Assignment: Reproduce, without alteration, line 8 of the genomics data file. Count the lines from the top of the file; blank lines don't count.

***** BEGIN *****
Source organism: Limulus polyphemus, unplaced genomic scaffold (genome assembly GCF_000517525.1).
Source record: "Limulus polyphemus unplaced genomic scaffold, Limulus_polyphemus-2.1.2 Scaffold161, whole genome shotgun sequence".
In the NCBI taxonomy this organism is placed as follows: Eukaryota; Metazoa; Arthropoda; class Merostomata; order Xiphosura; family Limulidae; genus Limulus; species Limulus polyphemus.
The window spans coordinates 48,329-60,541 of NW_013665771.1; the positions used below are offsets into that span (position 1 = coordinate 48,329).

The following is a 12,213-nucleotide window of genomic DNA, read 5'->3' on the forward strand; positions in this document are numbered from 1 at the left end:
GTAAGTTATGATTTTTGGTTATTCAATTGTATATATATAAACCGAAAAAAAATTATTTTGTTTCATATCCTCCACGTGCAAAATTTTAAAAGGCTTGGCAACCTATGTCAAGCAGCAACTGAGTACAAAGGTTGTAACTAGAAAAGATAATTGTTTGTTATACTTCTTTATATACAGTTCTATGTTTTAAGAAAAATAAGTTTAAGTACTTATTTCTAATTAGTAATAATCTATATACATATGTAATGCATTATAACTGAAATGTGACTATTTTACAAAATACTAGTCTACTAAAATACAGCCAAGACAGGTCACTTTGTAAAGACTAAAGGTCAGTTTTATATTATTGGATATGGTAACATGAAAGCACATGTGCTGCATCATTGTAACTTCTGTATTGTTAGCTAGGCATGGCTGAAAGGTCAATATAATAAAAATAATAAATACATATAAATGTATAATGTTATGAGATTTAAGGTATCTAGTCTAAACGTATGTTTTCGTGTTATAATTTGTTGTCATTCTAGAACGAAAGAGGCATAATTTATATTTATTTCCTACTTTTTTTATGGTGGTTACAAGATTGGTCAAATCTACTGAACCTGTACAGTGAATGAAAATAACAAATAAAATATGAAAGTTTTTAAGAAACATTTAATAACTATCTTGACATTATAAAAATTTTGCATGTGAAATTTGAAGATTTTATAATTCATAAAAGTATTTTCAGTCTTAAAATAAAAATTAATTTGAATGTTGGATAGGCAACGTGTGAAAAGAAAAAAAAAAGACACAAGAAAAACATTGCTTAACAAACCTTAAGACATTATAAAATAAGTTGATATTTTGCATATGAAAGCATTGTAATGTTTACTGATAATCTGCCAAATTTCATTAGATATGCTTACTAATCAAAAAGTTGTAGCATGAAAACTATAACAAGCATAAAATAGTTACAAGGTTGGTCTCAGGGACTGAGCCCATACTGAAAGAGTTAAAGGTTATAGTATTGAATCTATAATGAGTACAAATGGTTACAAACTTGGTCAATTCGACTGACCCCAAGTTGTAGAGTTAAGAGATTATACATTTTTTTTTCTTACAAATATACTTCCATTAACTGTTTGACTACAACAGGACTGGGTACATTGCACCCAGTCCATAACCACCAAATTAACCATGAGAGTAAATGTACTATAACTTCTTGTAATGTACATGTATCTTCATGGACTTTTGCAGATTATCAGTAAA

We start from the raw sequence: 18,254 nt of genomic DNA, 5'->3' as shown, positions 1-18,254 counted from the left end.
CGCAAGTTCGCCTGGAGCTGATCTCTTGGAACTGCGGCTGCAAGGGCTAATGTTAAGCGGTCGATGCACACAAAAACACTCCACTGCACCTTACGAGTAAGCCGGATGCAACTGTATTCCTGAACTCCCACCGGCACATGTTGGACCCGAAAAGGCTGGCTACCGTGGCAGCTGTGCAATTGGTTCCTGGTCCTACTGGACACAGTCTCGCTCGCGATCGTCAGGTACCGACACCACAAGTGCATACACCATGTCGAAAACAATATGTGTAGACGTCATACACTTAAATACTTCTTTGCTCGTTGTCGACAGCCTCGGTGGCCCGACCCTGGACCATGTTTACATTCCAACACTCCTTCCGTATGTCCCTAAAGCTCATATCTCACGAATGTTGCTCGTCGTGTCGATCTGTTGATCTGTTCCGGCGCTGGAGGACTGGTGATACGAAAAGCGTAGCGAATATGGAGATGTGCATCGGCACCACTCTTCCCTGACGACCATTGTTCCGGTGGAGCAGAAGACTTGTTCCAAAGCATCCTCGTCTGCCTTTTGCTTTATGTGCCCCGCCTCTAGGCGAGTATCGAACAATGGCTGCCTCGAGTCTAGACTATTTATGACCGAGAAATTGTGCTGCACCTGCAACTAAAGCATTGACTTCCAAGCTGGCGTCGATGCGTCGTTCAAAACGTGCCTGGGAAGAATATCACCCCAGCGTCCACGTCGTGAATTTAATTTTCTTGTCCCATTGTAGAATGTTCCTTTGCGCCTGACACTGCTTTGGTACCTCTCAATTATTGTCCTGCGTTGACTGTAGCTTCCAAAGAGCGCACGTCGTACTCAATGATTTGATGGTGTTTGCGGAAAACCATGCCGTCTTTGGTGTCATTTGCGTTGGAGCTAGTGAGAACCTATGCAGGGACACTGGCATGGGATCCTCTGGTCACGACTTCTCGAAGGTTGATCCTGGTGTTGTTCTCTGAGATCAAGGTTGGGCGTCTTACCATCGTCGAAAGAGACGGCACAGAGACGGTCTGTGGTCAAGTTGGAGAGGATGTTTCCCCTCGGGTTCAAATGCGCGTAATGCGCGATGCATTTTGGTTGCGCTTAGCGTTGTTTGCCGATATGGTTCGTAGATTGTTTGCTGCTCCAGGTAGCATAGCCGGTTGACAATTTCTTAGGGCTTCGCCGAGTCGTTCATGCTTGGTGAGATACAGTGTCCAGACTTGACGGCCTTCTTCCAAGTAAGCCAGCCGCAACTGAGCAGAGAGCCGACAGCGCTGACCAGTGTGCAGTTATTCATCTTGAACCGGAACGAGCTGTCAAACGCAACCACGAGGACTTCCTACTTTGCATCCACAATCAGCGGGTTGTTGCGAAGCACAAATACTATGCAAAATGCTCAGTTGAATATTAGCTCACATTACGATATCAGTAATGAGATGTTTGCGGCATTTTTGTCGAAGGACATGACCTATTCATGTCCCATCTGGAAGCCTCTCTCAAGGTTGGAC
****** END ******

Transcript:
CGCAAGTTCGCCTGGAGCTGATCTCTTGGAACTGCGGCTGCAAGGGCTAATGTTAAGCGGTCGATGCACACAAAAACACTCCACTGCACCTTACGAGTAAGCCGGATGCAACTGTATTCCTGAACTCCCACCGGCACATGTTGGACCCGAAAAGGCTGGCTACCGTGGCAGCTGTGCAATTGGTTCCTGGTCCTACTGGACACAGTCTCGCTCGCGATCGTCAGGTACCGACACCACAAGTGCATACACCATGTCGAAAACAATATGTGTAGACGTCATACACTTAAATACTTCTTTGCTCGTTGTCGACAGCCTCGGTGGCCCGACCCTGGACCATGTTTACATTCCAACACTCCTTCCGTATGTCCCTAAAGCTCATATCTCACGAATGTTGCTCGTCGTGTCGATCTGTTGATCTGTTCCGGCGCTGGAGGACTGGTGATACGAAAAGCGTAGCGAATATGGAGATGTGCATCGGCACCACTCTTCCCTGACGACCATTGTTCCGGTGGAGCAGAAGACTTGTTCCAAAGCATCCTCGTCTGCCTTTTGCTTTATGTGCCCCGCCTCTAGGCGAGTATCGAACAATGGCTGCCTCGAGTCTAGACTATTTATGACCGAGAAATTGTGCTGCACCTGCAACTAAAGCATTGACTTCCAAGCTGGCGTCGATGCGTCGTTCAAAACGTGCCTGGGAAGAATATCACCCCAGCGTCCACGTCGTGAATTTAATTTTCTTGTCCCATTGTAGAATGTTCCTTTGCGCCTGACACTGCTTTGGTACCTCTCAATTATTGTCCTGCGTTGACTGTAGCTTCCAAAGAGCGCACGTCGTACTCAATGATTTGATGGTGTTTGCGGAAAACCATGCCGTCTTTGGTGTCATTTGCGTTGGAGCTAGTGAGAACCTATGCAGGGACACTGGCATGGGATCCTCTGGTCACGACTTCTCGAAGGTTGATCCTGGTGTTGTTCTCTGAGATCAAGGTTGGGCGTCTTACCATCGTCGAAAGAGACGGCACAGAGACGGTCTGTGGTCAAGTTGGAGAGGATGTTTCCCCTCGGGTTCAAATGCGCGTAATGCGCGATGCATTTTGGTTGCGCTTAGCGTTGTTTGCCGATATGGTTCGTAGATTGTTTGCTGCTCCAGGTAGCATAGCCGGTTGACAATTTCTTAGGGCTTCGCCGAGTCGTTCATGCTTGGTGAGATACAGTGTCCAGACTTGACGGCCTTCTTCCAAGTAAGCCAGCCGCAACTGAGCAGAGAGCCGACAGCGCTGACCAGTGTGCAGTTATTCATCTTGAACCGGAACGAGCTGTCAAACGCAACCACGAGGACTTCCTACTTTGCATCCACAATCAGCGGGTTGTTGCGAAGCACAAATACTATGCAAAATGCTCAGTTGAATATTAGCTCACATTACGATATCAGTAATGAGATGTTTGCGGCATTTTTGTCGAAGGACATGACCTATTCATGTCCCATCTGGAAGCCTCTCTCAAGGTTGGAC